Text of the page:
Big Five personality traits and risky decision-making: A study of behavioural tasks among college students

Document Type : Original Article


Psychology Department, Faculty of Art, Soran University, Soran, Iraq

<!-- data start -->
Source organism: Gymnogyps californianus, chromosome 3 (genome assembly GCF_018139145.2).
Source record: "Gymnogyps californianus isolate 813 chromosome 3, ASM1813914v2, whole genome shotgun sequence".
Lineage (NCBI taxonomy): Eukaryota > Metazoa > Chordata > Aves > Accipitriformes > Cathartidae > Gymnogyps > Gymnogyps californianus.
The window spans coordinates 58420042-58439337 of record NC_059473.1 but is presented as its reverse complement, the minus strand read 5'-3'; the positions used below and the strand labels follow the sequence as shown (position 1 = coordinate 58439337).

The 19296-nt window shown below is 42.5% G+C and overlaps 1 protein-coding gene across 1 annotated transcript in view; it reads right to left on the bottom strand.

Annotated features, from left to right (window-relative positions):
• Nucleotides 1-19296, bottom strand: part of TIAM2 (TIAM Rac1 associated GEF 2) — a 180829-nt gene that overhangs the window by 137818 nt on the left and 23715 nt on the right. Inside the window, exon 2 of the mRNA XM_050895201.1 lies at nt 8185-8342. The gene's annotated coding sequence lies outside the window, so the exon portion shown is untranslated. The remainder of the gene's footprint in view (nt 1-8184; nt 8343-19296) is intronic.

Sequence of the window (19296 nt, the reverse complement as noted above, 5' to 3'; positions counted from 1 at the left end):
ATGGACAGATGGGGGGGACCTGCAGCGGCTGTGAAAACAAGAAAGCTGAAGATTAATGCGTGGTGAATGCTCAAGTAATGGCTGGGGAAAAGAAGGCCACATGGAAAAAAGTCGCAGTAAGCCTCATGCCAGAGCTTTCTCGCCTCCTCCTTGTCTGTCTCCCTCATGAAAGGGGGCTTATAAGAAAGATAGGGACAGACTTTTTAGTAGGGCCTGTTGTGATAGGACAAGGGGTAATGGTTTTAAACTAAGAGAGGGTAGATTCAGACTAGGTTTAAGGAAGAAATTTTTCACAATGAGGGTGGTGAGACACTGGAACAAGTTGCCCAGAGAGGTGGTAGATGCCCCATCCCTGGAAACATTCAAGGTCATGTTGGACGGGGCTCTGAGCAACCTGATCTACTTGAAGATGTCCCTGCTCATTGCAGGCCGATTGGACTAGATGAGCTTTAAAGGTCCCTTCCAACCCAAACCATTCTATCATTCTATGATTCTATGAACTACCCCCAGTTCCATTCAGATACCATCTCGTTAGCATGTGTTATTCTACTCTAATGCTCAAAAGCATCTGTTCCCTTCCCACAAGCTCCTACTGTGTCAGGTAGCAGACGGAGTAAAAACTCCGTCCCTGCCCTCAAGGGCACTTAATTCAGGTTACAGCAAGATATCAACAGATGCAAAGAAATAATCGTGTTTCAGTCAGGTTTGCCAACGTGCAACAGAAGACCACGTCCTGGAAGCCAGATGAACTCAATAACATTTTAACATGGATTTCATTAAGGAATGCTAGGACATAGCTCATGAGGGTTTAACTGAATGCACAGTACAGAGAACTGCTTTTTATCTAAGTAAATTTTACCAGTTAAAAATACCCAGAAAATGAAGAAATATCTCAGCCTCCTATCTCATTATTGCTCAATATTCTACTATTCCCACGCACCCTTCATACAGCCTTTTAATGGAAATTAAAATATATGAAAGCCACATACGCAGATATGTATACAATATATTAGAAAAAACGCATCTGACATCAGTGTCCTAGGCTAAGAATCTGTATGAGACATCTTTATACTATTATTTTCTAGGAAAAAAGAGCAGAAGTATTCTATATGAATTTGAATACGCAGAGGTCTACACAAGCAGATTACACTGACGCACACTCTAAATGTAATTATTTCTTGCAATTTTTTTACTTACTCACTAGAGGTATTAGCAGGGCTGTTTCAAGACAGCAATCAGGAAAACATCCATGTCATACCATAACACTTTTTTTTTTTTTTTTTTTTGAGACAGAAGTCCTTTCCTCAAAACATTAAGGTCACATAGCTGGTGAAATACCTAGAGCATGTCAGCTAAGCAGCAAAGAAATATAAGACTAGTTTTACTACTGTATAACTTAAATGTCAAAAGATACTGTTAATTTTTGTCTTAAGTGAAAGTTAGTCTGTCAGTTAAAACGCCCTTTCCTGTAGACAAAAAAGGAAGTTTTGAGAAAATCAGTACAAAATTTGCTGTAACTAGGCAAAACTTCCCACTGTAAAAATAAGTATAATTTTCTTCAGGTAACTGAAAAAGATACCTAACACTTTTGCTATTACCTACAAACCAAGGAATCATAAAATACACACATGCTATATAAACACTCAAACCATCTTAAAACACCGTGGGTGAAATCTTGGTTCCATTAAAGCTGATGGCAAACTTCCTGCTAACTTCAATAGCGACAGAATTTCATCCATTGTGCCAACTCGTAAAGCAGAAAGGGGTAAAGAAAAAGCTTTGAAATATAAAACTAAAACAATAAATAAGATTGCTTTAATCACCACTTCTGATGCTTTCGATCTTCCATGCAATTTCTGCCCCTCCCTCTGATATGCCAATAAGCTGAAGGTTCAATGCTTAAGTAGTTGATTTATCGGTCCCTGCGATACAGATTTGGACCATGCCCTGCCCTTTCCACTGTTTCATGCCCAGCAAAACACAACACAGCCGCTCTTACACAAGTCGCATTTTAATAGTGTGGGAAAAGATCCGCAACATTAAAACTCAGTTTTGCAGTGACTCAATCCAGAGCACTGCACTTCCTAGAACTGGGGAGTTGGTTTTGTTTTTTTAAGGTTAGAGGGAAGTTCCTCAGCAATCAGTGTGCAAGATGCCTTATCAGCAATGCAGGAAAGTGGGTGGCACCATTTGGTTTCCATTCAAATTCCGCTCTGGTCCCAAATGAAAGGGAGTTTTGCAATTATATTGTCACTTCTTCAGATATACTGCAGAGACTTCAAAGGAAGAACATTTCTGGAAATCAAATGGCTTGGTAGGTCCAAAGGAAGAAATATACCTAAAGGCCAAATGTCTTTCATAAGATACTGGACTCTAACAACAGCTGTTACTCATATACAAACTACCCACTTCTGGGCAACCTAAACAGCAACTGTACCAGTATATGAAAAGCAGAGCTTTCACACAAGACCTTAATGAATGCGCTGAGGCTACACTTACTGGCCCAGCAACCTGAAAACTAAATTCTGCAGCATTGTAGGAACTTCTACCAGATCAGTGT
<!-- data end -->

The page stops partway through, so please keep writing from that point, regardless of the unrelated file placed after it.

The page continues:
Introduction: Decision-making is affected by the personality of the individual making the decision. As a fundamental human personality structure, the Big-Five personality traits might significantly impact risky decision-making. The current study investigated the association between the Big-Five traits and risky decision-making among undergraduate college students. Methods: Data was collected from 251 undergraduate college students aged 18 to 25, of whom 89 were male and 164 were female. Risky decision-making was measured in a laboratory using the Iowa Gambling Task and a self-administered scale to evaluate the Big Five personality traits. Results: This study showed that agreeableness, neuroticism, and conscientiousness correlated with risky decision-making. However, a significant association between risky decision-making with extraversion and openness was not identified. According to the results, men were more prone to making risky decisions than women. Conclusion: the results highlighted that personality traits influence individuals, particularly neuroticism, agreeableness, and conscientiousness. The results are significant as they help us to understand how personality traits contribute to risk-taking behaviour. More investigation in this field is required, especially regarding the role of the dark personality triad in decision-making.


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